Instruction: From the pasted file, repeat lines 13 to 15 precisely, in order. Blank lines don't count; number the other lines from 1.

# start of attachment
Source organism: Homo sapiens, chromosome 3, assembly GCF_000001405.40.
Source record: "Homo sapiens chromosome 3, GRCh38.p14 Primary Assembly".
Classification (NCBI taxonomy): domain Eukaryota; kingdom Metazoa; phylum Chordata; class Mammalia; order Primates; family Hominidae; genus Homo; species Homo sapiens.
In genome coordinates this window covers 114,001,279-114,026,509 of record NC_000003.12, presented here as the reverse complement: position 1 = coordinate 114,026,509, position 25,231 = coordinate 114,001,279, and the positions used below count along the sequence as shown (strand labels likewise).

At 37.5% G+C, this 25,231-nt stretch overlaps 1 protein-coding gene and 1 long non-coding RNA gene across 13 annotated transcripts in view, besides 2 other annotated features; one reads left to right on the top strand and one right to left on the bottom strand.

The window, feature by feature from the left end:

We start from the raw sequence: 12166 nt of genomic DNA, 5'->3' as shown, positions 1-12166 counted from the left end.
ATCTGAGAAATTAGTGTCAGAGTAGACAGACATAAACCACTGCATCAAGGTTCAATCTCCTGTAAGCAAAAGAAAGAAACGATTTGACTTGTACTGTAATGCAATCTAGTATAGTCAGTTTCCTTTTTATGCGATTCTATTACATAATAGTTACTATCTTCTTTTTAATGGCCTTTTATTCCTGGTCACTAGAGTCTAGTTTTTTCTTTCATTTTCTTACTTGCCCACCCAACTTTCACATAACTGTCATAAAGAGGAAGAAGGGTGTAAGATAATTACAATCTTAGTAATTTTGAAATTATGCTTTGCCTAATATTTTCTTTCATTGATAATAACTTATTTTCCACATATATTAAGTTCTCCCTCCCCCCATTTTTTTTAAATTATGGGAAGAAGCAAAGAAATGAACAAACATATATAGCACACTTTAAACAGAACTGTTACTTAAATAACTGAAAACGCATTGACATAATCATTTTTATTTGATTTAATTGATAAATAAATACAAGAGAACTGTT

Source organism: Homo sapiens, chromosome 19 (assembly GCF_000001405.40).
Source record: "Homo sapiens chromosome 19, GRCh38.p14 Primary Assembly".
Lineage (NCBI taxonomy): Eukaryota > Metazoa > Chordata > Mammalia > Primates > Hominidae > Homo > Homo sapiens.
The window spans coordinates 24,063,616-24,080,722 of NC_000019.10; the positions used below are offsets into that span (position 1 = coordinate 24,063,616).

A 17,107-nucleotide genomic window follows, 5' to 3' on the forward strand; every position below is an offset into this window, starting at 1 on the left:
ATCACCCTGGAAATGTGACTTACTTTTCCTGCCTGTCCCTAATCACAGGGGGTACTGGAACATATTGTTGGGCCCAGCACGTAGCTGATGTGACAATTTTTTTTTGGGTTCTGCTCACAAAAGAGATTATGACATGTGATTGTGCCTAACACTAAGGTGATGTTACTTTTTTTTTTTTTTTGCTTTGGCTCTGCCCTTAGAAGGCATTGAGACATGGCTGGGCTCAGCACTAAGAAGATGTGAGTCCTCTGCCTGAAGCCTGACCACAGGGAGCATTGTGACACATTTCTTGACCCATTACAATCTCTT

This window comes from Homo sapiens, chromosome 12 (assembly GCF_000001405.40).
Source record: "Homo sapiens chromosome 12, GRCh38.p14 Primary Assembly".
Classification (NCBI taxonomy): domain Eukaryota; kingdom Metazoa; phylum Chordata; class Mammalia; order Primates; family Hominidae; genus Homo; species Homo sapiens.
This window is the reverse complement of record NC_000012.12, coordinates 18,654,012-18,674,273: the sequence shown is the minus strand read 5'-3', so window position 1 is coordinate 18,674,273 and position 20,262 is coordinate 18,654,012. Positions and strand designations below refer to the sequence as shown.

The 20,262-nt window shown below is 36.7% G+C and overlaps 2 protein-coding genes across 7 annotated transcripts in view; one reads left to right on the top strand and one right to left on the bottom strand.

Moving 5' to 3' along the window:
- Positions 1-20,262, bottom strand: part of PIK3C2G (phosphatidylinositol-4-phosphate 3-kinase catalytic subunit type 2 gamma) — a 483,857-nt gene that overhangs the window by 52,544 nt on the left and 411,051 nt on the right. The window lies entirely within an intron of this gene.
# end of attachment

A 17,107-nucleotide genomic window follows, 5' to 3' on the forward strand; every position below is an offset into this window, starting at 1 on the left:
ATCACCCTGGAAATGTGACTTACTTTTCCTGCCTGTCCCTAATCACAGGGGGTACTGGAACATATTGTTGGGCCCAGCACGTAGCTGATGTGACAATTTTTTTTTGGGTTCTGCTCACAAAAGAGATTATGACATGTGATTGTGCCTAACACTAAGGTGATGTTACTTTTTTTTTTTTTTTGCTTTGGCTCTGCCCTTAGAAGGCATTGAGACATGGCTGGGCTCAGCACTAAGAAGATGTGAGTCCTCTGCCTGAAGCCTGACCACAGGGAGCATTGTGACACATTTCTTGACCCATTACAATCTCTT

This window comes from Homo sapiens, chromosome 12 (assembly GCF_000001405.40).